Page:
When the Philadelphia Eagles visit Green Bay on Sunday, close to two dozen players will be sporting fresh cleats.
The fancy footwear is part of the annual NFL initiative “My Cause My Cleats,” which features custom-designed game cleats that raise awareness of causes close to the hearts of its players.
Many participating players choose national-facing organizations they care about. Others select philanthropic endeavors in their hometowns. A handful of Eagles players, though, are giving back to organizations in the Philly area.
Among them is wide receiver Jalen Reagor, whose cleats will represent Philly’s Black Men Heal. The nonprofit provides free mental health services for Black men and aims to end the stigma associated with seeking treatment.
“Thank you for believing in what we do,” Black Men Heal wrote of Reagor, who it applauded for being a mental health advocate.
In Seattle, Seahawks cornerback Quinton Dunbar will also be representing Black Men Heal with his cleats.
On special teams, kicker Jake Elliott and punter Cam Johnston are showcasing local animal rescue organizations.
Elliott is highlighting Philly’s Street Tails Animal Rescue, which helps find forever homes for the city’s homeless pets. The kicker’s cleats feature illustrations of his two dogs, Roxy and Willy, both of whom were rescued in Philly.
“We cannot thank Jake & wife Annie enough for their continued support,” Street Tails wrote in an Instagram post, “and for being wonderful advocates for homeless animals everywhere.”
Johnston is promoting the Pennsylvania SPCA, a nonprofit that the punter has supported all season with his “Punts for Puppies” initiative. For every punt the Eagles down inside the 20-yard-line, Johnston covers the adoption fee for a dog at the PSPCA. Johnston’s dog Bella, a puppy mill survivor, was rescued from the nonprofit.
Other Eagles participants include quarterback Jalen Hurts, who is supporting Montgomery County-based Alex’s Lemonade Stand. The foundation funds pediatric cancer research.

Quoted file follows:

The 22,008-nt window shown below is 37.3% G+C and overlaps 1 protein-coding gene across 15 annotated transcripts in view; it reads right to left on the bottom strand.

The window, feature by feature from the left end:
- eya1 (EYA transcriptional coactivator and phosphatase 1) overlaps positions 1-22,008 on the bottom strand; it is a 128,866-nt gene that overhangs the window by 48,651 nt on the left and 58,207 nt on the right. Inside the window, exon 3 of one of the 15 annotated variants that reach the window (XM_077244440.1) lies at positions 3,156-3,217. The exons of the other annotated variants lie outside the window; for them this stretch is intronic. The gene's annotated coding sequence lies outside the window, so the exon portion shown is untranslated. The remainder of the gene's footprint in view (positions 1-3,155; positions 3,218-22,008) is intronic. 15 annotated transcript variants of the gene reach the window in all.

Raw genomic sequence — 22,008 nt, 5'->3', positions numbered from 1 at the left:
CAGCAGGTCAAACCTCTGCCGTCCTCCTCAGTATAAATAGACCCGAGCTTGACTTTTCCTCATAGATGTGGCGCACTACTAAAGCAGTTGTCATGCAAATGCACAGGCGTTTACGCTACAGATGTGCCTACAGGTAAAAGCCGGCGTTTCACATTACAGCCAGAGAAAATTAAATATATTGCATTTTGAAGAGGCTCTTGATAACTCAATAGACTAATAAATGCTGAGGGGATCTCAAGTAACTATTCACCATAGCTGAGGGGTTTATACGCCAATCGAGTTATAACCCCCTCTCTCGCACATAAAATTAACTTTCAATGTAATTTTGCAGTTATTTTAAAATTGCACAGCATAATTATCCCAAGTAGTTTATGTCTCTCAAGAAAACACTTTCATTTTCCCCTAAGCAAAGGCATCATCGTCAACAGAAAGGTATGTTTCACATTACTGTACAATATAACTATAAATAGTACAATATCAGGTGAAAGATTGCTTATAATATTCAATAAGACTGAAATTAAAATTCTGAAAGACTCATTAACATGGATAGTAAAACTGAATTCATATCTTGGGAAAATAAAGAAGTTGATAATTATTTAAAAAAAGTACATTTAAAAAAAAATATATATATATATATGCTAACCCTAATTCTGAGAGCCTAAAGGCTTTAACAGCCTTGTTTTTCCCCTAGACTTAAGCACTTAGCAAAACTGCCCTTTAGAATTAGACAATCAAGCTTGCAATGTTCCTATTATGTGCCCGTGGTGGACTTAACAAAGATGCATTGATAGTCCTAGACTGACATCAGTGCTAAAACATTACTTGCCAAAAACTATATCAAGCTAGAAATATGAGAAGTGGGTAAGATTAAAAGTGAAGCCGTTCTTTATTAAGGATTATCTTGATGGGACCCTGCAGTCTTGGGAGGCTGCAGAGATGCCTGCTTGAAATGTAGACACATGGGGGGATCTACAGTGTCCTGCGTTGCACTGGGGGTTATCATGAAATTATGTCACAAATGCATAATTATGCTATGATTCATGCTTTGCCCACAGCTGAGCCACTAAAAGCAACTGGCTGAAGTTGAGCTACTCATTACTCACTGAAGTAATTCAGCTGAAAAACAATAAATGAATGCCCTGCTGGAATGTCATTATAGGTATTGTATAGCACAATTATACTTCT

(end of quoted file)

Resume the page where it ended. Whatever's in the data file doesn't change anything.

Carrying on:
Running back Corey Clement is highlighting Philly-based music nonprofit Rock to the Future, which offers free student-driven music programs to young people in Philadelphia.
Tight end Zach Ertz will be repping his own charity, the Ertz Family Foundation, and its involvement in “The Philly Bridge” initiative — which was designed to provide alternative activities and mentorship opportunities to young people amid the coronavirus pandemic and the city’s rising gun violence. The program was created after the shooting death of Philadelphia teen and youth football player Angelo Walker.
The game-day cleats feature the work of local customizers, as well as Nike, Under Armour and Adidas, according to the team. Many players ultimately auction off their cleats and donate the funds to the charities they chose.
Jeffrey Lurie, the Eagles’ chairman and CEO, said he was “deeply inspired” by the players’ year-round commitment to creating positive social change.
“This transformational work is amplified every year by the My Cause My Cleats initiative,” Lurie added, “which leverages our league’s national stage to raise awareness and critical funds for these very important player causes.”
When the Eagles (3-7-1) host the New Orleans Saints (9-2) at Lincoln Financial Field on Sunday, Dec. 13, Eagles coaches and staff will join the My Cause My Cleats efforts by sporting custom Eagles Autism Foundation sneakers in support of the team’s ongoing efforts to raise money for autism research and programs.
But first, the Birds face the Packers (8-3) at 4:25 p.m.
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